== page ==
In the second reading at this service we heard the promise which Jesus made to his disciples that in his Father’s house there are ‘many mansions’, and that he would prepare a place for each of them if they followed him who is ‘the way, the truth and the life’. The promise is not one of a dull uniformity, in which all the varied gifts of human character are confined by a strict conformity ­ as though heaven is reserved for earnest ‘churchy’ types only. No, Jesus’ promise is that there is unimaginable variety in heaven, and ample room for all the manifold varieties of human skills and achievements to find their destiny.

So our celebrations today and during the next few weeks, as we give thanks for all those ways in which Shawford Parish Hall has played a part in the life of Compton and Shawford over the last one hundred years, are above all a means of giving thanks for the variety of activities that it has enabled to take place there. For participation leads on to identification, and those who participate in the varied activities that have and do take place in the Parish Hall, begin to develop a stronger sense of identification with the life of Compton and Shawford.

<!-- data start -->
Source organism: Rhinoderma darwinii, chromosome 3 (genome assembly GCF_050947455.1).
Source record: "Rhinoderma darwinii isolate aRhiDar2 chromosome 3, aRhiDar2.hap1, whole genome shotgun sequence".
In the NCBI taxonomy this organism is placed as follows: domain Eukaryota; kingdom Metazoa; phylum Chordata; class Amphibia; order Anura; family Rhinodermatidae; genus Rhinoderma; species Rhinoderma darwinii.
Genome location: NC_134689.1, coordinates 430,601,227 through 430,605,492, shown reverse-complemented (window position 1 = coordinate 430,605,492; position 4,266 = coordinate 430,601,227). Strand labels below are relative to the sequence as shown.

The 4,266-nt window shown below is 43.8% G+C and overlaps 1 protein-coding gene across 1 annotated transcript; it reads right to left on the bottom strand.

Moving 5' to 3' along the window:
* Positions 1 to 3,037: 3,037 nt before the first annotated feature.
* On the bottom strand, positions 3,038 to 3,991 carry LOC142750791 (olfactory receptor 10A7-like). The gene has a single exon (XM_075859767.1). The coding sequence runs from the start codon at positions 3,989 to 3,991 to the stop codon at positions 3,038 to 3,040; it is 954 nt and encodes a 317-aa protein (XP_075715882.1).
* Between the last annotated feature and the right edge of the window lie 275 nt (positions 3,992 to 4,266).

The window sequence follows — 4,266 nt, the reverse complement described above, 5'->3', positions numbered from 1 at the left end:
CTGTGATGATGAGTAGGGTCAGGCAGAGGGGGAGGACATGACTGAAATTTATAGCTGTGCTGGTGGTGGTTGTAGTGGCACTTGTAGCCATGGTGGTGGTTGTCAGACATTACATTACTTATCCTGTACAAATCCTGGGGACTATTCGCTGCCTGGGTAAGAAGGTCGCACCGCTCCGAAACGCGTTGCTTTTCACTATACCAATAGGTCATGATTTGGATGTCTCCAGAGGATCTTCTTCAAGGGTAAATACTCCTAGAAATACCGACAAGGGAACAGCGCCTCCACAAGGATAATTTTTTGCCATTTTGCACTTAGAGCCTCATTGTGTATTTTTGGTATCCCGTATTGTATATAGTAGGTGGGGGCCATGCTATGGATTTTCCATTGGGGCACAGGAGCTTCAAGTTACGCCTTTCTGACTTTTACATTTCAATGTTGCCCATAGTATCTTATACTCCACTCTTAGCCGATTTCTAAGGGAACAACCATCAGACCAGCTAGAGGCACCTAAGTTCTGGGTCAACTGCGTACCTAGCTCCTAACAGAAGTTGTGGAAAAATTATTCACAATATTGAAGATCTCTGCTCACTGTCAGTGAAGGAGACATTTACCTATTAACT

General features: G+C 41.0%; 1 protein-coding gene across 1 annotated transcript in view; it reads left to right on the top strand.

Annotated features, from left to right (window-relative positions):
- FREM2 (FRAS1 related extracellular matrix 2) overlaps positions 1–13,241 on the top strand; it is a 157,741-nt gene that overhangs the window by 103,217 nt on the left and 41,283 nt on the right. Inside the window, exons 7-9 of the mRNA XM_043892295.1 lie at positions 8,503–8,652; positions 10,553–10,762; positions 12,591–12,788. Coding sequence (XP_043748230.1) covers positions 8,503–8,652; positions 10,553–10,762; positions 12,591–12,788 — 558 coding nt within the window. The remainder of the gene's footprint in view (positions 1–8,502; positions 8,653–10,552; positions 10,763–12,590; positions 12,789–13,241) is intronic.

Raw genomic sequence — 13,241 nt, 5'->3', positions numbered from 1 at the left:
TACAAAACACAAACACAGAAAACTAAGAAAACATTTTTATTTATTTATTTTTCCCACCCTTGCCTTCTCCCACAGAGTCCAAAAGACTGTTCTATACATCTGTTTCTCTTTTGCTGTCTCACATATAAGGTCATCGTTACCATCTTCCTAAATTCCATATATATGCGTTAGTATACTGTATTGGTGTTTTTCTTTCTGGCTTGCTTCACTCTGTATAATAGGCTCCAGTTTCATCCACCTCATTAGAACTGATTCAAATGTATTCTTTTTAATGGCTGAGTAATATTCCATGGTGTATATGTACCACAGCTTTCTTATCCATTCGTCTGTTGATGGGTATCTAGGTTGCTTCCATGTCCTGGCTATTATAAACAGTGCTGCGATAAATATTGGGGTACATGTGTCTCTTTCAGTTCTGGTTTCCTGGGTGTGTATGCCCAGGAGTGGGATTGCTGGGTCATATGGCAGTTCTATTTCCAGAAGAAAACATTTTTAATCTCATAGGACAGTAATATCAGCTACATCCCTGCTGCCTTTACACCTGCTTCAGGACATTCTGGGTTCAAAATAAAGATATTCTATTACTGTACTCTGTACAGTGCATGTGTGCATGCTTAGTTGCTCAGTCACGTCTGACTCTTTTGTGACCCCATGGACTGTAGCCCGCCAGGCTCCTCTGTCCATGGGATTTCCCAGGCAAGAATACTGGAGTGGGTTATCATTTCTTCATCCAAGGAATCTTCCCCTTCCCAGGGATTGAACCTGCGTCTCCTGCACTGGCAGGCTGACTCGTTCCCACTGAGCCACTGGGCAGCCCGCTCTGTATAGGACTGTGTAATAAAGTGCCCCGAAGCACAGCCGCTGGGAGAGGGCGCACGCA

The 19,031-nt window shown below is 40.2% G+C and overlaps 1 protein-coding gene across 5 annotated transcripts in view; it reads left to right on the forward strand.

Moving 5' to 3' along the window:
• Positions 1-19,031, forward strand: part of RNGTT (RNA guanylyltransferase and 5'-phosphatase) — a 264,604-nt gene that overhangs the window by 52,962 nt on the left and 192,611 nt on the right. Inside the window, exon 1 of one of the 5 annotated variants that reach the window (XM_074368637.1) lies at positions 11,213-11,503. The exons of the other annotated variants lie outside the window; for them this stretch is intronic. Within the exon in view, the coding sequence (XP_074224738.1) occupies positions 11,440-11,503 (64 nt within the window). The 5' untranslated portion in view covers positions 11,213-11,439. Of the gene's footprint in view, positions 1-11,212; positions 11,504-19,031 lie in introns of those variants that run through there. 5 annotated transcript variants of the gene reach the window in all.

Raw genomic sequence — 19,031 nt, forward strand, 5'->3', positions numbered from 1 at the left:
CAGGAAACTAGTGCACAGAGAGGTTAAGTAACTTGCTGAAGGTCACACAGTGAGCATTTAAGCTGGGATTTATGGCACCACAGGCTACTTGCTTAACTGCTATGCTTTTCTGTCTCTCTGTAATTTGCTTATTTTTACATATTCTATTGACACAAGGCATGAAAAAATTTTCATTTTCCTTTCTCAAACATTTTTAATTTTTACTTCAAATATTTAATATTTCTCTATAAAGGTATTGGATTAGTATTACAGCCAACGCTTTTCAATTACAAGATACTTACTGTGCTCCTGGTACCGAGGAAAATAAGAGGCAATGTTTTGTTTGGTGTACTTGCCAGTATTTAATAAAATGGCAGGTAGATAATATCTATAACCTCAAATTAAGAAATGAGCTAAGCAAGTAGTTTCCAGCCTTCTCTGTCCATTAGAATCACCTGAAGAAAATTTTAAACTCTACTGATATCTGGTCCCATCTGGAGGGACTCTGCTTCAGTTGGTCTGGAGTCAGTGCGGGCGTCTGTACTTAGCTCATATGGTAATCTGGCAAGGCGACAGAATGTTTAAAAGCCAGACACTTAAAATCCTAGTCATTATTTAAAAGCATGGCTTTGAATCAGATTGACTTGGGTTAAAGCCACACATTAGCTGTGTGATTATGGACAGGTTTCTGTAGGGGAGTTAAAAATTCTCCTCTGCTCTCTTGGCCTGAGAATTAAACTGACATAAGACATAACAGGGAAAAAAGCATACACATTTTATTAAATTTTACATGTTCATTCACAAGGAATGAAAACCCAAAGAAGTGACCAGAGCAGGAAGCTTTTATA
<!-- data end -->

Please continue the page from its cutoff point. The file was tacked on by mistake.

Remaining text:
Had Samuel Johnson been living a hundred or two years later, he might well have said that the ‘many mansions’ of the heaven which were described by Jesus contained not only the joys of the countryside and the amenities of the town, both of which can be enjoyed by commuters, but that, included among the ‘many mansions’ would be a celestial kind of Parish Hall, not unlike the one whose beauty and greatness were mentioned in our first reading.

And that, when you think of it, is the real reason for our being here today. For in all the manifold events and circumstances of our daily lives we hope sometimes to catch a glimpse of heaven; and we pray that our duties and experiences in this life may, through the grace and providence and mercy of God, somehow fit us for the life of the world to come ­ as we have already sung in one of our hymns:


‘Teach me, my God and King, 
In all things thee to see 
And what I do in anything 
To do it as for thee’. 

 reproduced by permission of the Rector, Rev P L S Barrett